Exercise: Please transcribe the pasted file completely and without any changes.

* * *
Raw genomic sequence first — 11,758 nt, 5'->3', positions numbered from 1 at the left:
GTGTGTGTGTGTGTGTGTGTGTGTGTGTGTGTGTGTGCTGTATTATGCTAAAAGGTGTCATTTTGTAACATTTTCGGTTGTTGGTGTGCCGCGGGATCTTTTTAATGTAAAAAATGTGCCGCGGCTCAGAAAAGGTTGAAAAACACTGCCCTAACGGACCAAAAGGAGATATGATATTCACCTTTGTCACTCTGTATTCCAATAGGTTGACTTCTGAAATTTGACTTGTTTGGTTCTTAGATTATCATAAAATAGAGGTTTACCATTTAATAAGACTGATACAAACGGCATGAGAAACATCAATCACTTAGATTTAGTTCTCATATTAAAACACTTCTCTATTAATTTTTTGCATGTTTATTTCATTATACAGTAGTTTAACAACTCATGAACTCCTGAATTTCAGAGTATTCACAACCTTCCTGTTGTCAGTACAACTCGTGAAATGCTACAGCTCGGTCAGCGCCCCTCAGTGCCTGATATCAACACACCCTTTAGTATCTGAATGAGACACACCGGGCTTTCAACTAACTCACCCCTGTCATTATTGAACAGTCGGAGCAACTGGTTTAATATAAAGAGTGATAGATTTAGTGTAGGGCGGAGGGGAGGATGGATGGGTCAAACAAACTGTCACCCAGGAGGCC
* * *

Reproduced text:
Raw genomic sequence first — 11,758 nt, 5'->3', positions numbered from 1 at the left:
GTGTGTGTGTGTGTGTGTGTGTGTGTGTGTGTGTGTGCTGTATTATGCTAAAAGGTGTCATTTTGTAACATTTTCGGTTGTTGGTGTGCCGCGGGATCTTTTTAATGTAAAAAATGTGCCGCGGCTCAGAAAAGGTTGAAAAACACTGCCCTAACGGACCAAAAGGAGATATGATATTCACCTTTGTCACTCTGTATTCCAATAGGTTGACTTCTGAAATTTGACTTGTTTGGTTCTTAGATTATCATAAAATAGAGGTTTACCATTTAATAAGACTGATACAAACGGCATGAGAAACATCAATCACTTAGATTTAGTTCTCATATTAAAACACTTCTCTATTAATTTTTTGCATGTTTATTTCATTATACAGTAGTTTAACAACTCATGAACTCCTGAATTTCAGAGTATTCACAACCTTCCTGTTGTCAGTACAACTCGTGAAATGCTACAGCTCGGTCAGCGCCCCTCAGTGCCTGATATCAACACACCCTTTAGTATCTGAATGAGACACACCGGGCTTTCAACTAACTCACCCCTGTCATTATTGAACAGTCGGAGCAACTGGTTTAATATAAAGAGTGATAGATTTAGTGTAGGGCGGAGGGGAGGATGGATGGGTCAAACAAACTGTCACCCAGGAGGCC